— SEIU Texas (@SEIUTX) August 9, 2016
UMC workers won a major victory at the Aug. 9 budget hearing.
When the UMC board put out its first proposed budget for 2017, there were NO competitive pay raises for the many UMC workers who make less than peers doing the same jobs at other El Paso hospitals.
But after SEIU Texas members packed the budget hearing in July the board adopted $1.5 million in new, competitive pay raises in 2017.
The competitive pay plan is one of the four key items of the Quality Care Agenda that SEIU Texas members are proposing:
• Invest in Competitive Pay – Keep dedicated workers at UMC by raising pay to what workers make at other El Paso hospitals
• Safe and Healthy Hospital – Start a task force where frontline workers get a real voice in improving patient care, staffing, and worker safety.
• Hear Our Voices – Make sure the hospital respects our choice to unite in SEIU.
• Affordable Healthcare for All El Pasoans – We help the administration fulfill
While it’s good news that the UMC Board adopted the competitive pay plan, and increased the “merit” increase to 2.5%, the budget is not yet final–the County Commissioners still need to approve it. SEIU Texas members must also continue to press management to work with us in our union to determine which jobs are furthest behind.
Join UMC workers at the next big budget hearings:
Tues., August 16 and Tues., August 23
El Paso County Courthouse
500 E. San Antonio St.
University Medical Center held its the first public hearing on its 2017 budget on Wednesday, July 20. Frontline caregivers from UMC were there to present their quality-care agenda for El Paso’s community hospital. The UMC caregivers are members of SEIU Texas, a union that also includes employees at Del Sol, Las Palmas and Providence hospitals in El Paso.
“Healthcare workers across El Paso have united in SEIU Texas to advocate for the highest quality care at our hospitals,” said Veronica Marquez, a medical lab technologist who has worked at UMC for 25 years. “As caregivers, we are very excited to share our experience and insights with the leadership team at UMC so we can work together to provide great care to all El Pasoans.”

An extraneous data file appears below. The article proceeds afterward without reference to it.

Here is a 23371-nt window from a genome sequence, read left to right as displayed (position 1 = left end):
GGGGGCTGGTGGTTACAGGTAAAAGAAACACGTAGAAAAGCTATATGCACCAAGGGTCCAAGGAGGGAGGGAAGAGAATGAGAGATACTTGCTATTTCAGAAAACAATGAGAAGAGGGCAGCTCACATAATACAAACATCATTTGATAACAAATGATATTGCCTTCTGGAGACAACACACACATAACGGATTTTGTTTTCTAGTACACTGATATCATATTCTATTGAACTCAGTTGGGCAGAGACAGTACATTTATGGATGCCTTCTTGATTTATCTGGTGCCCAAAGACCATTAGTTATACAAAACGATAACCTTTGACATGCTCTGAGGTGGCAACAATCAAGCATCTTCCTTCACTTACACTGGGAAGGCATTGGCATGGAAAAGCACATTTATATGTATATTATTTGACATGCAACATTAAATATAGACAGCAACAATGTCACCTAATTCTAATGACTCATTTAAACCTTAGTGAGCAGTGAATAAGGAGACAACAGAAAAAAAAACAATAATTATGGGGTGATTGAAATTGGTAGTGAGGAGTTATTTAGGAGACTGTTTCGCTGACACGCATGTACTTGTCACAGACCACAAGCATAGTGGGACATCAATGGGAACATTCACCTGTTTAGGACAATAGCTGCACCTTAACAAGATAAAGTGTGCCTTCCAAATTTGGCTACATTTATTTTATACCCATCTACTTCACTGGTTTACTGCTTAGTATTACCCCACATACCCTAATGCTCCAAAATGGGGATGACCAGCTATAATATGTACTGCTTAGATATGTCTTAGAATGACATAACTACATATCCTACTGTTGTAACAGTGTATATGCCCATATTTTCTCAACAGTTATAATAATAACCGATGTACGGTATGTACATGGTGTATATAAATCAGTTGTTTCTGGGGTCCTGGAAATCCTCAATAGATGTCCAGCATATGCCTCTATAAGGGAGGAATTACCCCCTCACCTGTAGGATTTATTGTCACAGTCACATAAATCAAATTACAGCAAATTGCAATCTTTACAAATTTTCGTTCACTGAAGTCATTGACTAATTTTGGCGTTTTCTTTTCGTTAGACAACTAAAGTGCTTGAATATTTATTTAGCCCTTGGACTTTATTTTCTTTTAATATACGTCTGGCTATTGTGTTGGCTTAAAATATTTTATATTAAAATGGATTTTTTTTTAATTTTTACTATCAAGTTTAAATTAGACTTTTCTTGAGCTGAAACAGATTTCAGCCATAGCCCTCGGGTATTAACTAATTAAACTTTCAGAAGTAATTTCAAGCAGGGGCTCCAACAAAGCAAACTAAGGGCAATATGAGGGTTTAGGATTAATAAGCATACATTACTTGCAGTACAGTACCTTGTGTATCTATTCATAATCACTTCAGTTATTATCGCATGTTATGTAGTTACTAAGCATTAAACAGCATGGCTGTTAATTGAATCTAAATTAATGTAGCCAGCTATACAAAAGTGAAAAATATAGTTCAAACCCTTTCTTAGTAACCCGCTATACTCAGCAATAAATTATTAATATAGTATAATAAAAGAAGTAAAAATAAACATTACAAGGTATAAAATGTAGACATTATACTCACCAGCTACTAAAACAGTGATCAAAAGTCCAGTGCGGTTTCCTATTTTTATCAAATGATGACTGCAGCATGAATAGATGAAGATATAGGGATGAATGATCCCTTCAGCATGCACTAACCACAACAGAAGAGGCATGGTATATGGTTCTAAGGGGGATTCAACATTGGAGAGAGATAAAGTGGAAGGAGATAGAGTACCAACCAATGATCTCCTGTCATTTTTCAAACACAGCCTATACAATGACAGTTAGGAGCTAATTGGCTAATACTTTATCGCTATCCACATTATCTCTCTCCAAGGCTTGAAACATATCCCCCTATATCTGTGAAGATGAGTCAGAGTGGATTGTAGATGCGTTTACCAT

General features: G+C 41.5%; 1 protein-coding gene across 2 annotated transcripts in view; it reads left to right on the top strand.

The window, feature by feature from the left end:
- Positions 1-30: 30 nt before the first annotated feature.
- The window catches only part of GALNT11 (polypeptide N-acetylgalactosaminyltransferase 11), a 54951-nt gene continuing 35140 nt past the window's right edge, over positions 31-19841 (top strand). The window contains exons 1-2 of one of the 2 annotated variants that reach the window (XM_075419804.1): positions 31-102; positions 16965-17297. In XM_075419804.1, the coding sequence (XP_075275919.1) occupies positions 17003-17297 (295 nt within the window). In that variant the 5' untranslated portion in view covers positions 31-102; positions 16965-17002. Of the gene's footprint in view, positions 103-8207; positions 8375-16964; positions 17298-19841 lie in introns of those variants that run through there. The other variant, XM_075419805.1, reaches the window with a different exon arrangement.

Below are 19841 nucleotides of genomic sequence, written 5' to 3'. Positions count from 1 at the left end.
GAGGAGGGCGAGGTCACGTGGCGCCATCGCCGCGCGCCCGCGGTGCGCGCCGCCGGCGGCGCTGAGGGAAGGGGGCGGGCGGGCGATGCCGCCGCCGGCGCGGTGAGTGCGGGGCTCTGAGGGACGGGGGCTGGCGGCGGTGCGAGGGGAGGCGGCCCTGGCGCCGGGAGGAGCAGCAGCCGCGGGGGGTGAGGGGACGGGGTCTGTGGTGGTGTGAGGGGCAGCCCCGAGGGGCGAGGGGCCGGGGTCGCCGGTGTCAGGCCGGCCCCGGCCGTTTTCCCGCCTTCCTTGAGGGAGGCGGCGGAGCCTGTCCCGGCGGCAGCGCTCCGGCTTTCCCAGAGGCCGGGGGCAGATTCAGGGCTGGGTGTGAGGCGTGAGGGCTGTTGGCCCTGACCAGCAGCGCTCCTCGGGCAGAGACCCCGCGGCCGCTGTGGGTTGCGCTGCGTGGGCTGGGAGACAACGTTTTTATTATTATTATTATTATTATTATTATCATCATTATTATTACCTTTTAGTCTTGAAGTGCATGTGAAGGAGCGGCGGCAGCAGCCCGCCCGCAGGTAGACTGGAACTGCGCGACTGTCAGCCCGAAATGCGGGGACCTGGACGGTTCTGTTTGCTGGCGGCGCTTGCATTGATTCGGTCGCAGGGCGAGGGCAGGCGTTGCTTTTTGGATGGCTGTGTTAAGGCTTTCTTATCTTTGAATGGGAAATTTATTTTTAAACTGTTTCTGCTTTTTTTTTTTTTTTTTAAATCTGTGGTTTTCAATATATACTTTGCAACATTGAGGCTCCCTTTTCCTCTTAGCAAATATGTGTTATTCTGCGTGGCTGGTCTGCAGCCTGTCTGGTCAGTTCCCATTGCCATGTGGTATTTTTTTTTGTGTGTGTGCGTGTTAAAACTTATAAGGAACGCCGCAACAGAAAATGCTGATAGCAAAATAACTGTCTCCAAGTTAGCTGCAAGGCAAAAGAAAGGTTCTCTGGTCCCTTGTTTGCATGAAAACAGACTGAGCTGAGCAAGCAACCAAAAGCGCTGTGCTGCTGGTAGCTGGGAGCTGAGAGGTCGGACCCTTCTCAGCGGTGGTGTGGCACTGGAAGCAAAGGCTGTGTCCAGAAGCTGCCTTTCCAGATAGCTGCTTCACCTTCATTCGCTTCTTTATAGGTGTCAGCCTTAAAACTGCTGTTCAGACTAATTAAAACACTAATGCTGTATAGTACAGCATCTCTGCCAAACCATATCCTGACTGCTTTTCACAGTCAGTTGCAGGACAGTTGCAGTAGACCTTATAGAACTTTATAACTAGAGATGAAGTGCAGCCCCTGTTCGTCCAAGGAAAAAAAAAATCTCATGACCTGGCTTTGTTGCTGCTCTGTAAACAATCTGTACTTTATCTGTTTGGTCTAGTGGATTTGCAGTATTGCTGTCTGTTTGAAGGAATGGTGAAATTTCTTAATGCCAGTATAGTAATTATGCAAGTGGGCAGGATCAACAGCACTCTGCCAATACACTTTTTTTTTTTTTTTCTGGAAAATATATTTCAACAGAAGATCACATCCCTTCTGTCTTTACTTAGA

The UMC caregivers made their presentation to the UMC Board of Managers, focusing on four key agenda items:
• Safe Hospital, Healthy Patients. To ensure the highest standards of care, SEIU Texas proposes that UMC initiate a Health and Safety Committee made up of management and frontline workers to identify areas for improvement and to promote best practices. This pilot project would tap the experience of frontline employees to address health and safety issues like hospital-acquired infections.
• Smart Investments to Compete in El Paso. Last year, the County Commission invested in UMC’s workforce by raising the hospital’s minimum wage to $10 an hour. That move and other raises — particularly for workers making below $15 an hour — has reduced turnover in many positions. However, there are still many jobs where UMC pay lags the market. SEIU Texas proposes that in FY2017, UMC work with SEIU Texas to identify those job classes and invest in them to stay competitive.
• Hear Our Voices. Since 2010, more than 1,500 caregivers at Del Sol, Las Palmas and Providence hospitals have united in SEIU Texas and raised the standards for care at their facilities. Now UMC workers have formed a union with SEIU Texas. SEIU TX seeks to work cooperatively with UMC leadership to establish a relationship that fosters good will, innovation and open communication between employees and the administration. SEIU Texas proposes that UMC follow the example of the private sector hospitals in El Paso, as well as the City, County, and school districts in having a clear framework for working with employee organizations to improve the hospital.